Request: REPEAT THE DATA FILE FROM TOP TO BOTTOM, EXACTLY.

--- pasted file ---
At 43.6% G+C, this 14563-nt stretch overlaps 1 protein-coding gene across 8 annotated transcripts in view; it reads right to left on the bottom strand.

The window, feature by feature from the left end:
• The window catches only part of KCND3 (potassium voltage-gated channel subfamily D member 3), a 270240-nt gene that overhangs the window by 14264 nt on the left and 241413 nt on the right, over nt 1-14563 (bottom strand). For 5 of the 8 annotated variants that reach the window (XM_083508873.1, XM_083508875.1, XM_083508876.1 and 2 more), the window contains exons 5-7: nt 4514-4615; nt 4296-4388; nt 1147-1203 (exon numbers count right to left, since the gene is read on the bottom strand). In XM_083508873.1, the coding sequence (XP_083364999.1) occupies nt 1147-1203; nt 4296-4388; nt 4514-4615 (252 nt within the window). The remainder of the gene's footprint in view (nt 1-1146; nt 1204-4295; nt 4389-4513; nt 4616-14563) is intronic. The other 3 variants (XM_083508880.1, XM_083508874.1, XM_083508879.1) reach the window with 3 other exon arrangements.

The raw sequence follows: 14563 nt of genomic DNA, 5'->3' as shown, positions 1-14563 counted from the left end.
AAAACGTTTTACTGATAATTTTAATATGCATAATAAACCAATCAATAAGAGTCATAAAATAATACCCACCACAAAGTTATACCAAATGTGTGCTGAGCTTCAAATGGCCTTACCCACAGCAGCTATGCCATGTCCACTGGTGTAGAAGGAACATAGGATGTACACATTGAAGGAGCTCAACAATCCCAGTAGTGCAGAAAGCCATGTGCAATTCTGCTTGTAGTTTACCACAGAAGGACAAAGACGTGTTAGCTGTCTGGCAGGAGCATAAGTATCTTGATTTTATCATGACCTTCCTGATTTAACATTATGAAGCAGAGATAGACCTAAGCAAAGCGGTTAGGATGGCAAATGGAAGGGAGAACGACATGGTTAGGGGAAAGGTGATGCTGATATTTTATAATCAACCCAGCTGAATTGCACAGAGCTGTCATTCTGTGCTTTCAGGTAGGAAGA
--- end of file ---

At 43.6% G+C, this 14563-nt stretch overlaps 1 protein-coding gene across 8 annotated transcripts in view; it reads right to left on the bottom strand.

The window, feature by feature from the left end:
• The window catches only part of KCND3 (potassium voltage-gated channel subfamily D member 3), a 270240-nt gene that overhangs the window by 14264 nt on the left and 241413 nt on the right, over nt 1-14563 (bottom strand). For 5 of the 8 annotated variants that reach the window (XM_083508873.1, XM_083508875.1, XM_083508876.1 and 2 more), the window contains exons 5-7: nt 4514-4615; nt 4296-4388; nt 1147-1203 (exon numbers count right to left, since the gene is read on the bottom strand). In XM_083508873.1, the coding sequence (XP_083364999.1) occupies nt 1147-1203; nt 4296-4388; nt 4514-4615 (252 nt within the window). The remainder of the gene's footprint in view (nt 1-1146; nt 1204-4295; nt 4389-4513; nt 4616-14563) is intronic. The other 3 variants (XM_083508880.1, XM_083508874.1, XM_083508879.1) reach the window with 3 other exon arrangements.

The raw sequence follows: 14563 nt of genomic DNA, 5'->3' as shown, positions 1-14563 counted from the left end.
AAAACGTTTTACTGATAATTTTAATATGCATAATAAACCAATCAATAAGAGTCATAAAATAATACCCACCACAAAGTTATACCAAATGTGTGCTGAGCTTCAAATGGCCTTACCCACAGCAGCTATGCCATGTCCACTGGTGTAGAAGGAACATAGGATGTACACATTGAAGGAGCTCAACAATCCCAGTAGTGCAGAAAGCCATGTGCAATTCTGCTTGTAGTTTACCACAGAAGGACAAAGACGTGTTAGCTGTCTGGCAGGAGCATAAGTATCTTGATTTTATCATGACCTTCCTGATTTAACATTATGAAGCAGAGATAGACCTAAGCAAAGCGGTTAGGATGGCAAATGGAAGGGAGAACGACATGGTTAGGGGAAAGGTGATGCTGATATTTTATAATCAACCCAGCTGAATTGCACAGAGCTGTCATTCTGTGCTTTCAGGTAGGAAGA